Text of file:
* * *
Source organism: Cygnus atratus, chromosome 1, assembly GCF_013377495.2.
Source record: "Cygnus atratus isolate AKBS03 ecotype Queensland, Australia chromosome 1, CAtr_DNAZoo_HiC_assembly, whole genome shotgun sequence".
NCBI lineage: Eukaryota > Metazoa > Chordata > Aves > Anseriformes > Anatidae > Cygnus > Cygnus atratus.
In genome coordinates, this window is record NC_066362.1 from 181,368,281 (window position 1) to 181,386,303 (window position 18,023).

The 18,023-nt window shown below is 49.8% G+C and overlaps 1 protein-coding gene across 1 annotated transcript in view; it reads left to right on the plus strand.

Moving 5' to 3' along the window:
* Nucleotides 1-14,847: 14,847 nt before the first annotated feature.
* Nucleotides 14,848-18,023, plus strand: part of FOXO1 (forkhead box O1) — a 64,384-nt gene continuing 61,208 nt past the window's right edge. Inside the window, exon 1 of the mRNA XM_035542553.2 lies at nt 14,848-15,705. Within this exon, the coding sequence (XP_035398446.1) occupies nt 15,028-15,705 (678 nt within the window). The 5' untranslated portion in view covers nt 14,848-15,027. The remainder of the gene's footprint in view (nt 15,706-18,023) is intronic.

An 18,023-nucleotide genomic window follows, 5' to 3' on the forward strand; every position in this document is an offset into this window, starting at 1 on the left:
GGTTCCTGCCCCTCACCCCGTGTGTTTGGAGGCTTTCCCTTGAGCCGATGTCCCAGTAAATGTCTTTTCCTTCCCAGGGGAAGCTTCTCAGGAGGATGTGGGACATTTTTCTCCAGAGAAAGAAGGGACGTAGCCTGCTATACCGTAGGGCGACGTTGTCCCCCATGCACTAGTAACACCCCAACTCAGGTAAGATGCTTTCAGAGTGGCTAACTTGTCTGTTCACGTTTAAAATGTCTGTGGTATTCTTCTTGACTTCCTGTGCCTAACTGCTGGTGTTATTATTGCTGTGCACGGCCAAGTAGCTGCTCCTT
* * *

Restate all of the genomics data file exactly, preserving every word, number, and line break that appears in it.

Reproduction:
Source organism: Cygnus atratus, chromosome 1, assembly GCF_013377495.2.
Source record: "Cygnus atratus isolate AKBS03 ecotype Queensland, Australia chromosome 1, CAtr_DNAZoo_HiC_assembly, whole genome shotgun sequence".
NCBI lineage: Eukaryota > Metazoa > Chordata > Aves > Anseriformes > Anatidae > Cygnus > Cygnus atratus.
In genome coordinates, this window is record NC_066362.1 from 181,368,281 (window position 1) to 181,386,303 (window position 18,023).

The 18,023-nt window shown below is 49.8% G+C and overlaps 1 protein-coding gene across 1 annotated transcript in view; it reads left to right on the plus strand.

Moving 5' to 3' along the window:
* Nucleotides 1-14,847: 14,847 nt before the first annotated feature.
* Nucleotides 14,848-18,023, plus strand: part of FOXO1 (forkhead box O1) — a 64,384-nt gene continuing 61,208 nt past the window's right edge. Inside the window, exon 1 of the mRNA XM_035542553.2 lies at nt 14,848-15,705. Within this exon, the coding sequence (XP_035398446.1) occupies nt 15,028-15,705 (678 nt within the window). The 5' untranslated portion in view covers nt 14,848-15,027. The remainder of the gene's footprint in view (nt 15,706-18,023) is intronic.

An 18,023-nucleotide genomic window follows, 5' to 3' on the forward strand; every position in this document is an offset into this window, starting at 1 on the left:
GGTTCCTGCCCCTCACCCCGTGTGTTTGGAGGCTTTCCCTTGAGCCGATGTCCCAGTAAATGTCTTTTCCTTCCCAGGGGAAGCTTCTCAGGAGGATGTGGGACATTTTTCTCCAGAGAAAGAAGGGACGTAGCCTGCTATACCGTAGGGCGACGTTGTCCCCCATGCACTAGTAACACCCCAACTCAGGTAAGATGCTTTCAGAGTGGCTAACTTGTCTGTTCACGTTTAAAATGTCTGTGGTATTCTTCTTGACTTCCTGTGCCTAACTGCTGGTGTTATTATTGCTGTGCACGGCCAAGTAGCTGCTCCTT